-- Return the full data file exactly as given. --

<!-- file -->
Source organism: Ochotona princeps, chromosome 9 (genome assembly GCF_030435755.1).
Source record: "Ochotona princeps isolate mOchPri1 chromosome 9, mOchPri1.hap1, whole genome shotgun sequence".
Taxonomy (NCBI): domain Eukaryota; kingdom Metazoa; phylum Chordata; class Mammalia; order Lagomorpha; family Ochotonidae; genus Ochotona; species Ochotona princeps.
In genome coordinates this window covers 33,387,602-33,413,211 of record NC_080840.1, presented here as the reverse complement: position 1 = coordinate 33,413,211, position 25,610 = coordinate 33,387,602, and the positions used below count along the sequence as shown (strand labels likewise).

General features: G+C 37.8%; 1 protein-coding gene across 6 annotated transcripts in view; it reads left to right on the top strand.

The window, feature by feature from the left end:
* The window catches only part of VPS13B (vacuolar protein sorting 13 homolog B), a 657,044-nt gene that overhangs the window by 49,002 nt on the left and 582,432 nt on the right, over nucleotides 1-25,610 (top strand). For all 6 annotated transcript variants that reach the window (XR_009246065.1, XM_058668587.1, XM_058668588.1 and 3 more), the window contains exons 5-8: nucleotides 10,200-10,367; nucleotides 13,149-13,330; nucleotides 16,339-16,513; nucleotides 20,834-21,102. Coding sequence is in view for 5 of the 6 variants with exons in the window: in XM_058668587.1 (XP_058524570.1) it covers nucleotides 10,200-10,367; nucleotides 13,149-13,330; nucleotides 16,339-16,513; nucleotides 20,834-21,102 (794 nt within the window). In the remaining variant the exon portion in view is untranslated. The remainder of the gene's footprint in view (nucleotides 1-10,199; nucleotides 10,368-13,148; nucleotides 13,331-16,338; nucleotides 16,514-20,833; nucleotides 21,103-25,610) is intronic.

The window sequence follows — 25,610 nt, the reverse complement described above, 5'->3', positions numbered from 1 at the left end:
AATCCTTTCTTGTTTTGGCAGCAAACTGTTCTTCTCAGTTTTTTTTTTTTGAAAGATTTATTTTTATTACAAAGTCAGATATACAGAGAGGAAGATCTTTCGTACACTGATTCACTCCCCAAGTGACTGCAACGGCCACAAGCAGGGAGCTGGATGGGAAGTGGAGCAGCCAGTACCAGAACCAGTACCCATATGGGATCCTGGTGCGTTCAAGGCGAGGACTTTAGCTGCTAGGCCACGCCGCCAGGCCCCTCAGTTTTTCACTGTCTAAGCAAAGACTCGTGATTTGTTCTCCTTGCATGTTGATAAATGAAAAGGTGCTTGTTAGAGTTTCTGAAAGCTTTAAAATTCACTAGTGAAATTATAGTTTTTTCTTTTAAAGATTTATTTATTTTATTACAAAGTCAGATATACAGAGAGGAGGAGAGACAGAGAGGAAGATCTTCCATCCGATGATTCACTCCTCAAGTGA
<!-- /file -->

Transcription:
Source organism: Ochotona princeps, chromosome 9 (genome assembly GCF_030435755.1).
Source record: "Ochotona princeps isolate mOchPri1 chromosome 9, mOchPri1.hap1, whole genome shotgun sequence".
Taxonomy (NCBI): domain Eukaryota; kingdom Metazoa; phylum Chordata; class Mammalia; order Lagomorpha; family Ochotonidae; genus Ochotona; species Ochotona princeps.
In genome coordinates this window covers 33,387,602-33,413,211 of record NC_080840.1, presented here as the reverse complement: position 1 = coordinate 33,413,211, position 25,610 = coordinate 33,387,602, and the positions used below count along the sequence as shown (strand labels likewise).

General features: G+C 37.8%; 1 protein-coding gene across 6 annotated transcripts in view; it reads left to right on the top strand.

The window, feature by feature from the left end:
* The window catches only part of VPS13B (vacuolar protein sorting 13 homolog B), a 657,044-nt gene that overhangs the window by 49,002 nt on the left and 582,432 nt on the right, over nucleotides 1-25,610 (top strand). For all 6 annotated transcript variants that reach the window (XR_009246065.1, XM_058668587.1, XM_058668588.1 and 3 more), the window contains exons 5-8: nucleotides 10,200-10,367; nucleotides 13,149-13,330; nucleotides 16,339-16,513; nucleotides 20,834-21,102. Coding sequence is in view for 5 of the 6 variants with exons in the window: in XM_058668587.1 (XP_058524570.1) it covers nucleotides 10,200-10,367; nucleotides 13,149-13,330; nucleotides 16,339-16,513; nucleotides 20,834-21,102 (794 nt within the window). In the remaining variant the exon portion in view is untranslated. The remainder of the gene's footprint in view (nucleotides 1-10,199; nucleotides 10,368-13,148; nucleotides 13,331-16,338; nucleotides 16,514-20,833; nucleotides 21,103-25,610) is intronic.

The window sequence follows — 25,610 nt, the reverse complement described above, 5'->3', positions numbered from 1 at the left end:
AATCCTTTCTTGTTTTGGCAGCAAACTGTTCTTCTCAGTTTTTTTTTTTTGAAAGATTTATTTTTATTACAAAGTCAGATATACAGAGAGGAAGATCTTTCGTACACTGATTCACTCCCCAAGTGACTGCAACGGCCACAAGCAGGGAGCTGGATGGGAAGTGGAGCAGCCAGTACCAGAACCAGTACCCATATGGGATCCTGGTGCGTTCAAGGCGAGGACTTTAGCTGCTAGGCCACGCCGCCAGGCCCCTCAGTTTTTCACTGTCTAAGCAAAGACTCGTGATTTGTTCTCCTTGCATGTTGATAAATGAAAAGGTGCTTGTTAGAGTTTCTGAAAGCTTTAAAATTCACTAGTGAAATTATAGTTTTTTCTTTTAAAGATTTATTTATTTTATTACAAAGTCAGATATACAGAGAGGAGGAGAGACAGAGAGGAAGATCTTCCATCCGATGATTCACTCCTCAAGTGA